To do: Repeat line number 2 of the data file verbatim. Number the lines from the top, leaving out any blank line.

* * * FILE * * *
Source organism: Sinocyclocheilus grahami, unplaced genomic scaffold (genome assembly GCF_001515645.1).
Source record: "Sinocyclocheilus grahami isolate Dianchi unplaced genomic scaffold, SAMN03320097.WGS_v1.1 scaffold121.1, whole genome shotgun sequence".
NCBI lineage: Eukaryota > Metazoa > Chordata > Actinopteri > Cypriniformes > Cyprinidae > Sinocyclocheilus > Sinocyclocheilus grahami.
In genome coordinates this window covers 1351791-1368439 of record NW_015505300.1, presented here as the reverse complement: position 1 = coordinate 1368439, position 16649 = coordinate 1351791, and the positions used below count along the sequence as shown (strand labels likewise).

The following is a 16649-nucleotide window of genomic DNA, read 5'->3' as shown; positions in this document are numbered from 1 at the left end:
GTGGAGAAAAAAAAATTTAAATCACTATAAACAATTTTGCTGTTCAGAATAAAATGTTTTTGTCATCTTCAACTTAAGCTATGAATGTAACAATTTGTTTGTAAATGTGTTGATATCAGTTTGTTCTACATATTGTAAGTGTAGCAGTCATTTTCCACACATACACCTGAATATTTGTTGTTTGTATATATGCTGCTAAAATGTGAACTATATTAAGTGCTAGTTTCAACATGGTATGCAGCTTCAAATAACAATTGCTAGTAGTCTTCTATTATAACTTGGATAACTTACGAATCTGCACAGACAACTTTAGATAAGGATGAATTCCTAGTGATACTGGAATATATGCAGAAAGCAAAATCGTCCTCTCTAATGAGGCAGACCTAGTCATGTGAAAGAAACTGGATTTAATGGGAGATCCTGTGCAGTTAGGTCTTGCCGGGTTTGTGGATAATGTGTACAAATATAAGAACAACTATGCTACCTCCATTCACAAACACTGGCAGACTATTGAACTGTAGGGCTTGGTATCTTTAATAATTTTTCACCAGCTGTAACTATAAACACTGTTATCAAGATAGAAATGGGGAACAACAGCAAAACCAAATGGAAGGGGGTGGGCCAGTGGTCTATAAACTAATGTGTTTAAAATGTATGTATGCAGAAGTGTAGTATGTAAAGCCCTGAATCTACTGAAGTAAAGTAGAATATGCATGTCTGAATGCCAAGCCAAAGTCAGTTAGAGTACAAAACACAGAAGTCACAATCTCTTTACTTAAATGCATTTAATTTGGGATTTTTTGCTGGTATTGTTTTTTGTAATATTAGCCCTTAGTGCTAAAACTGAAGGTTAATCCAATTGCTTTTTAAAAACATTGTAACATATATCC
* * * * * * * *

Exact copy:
Source record: "Sinocyclocheilus grahami isolate Dianchi unplaced genomic scaffold, SAMN03320097.WGS_v1.1 scaffold121.1, whole genome shotgun sequence".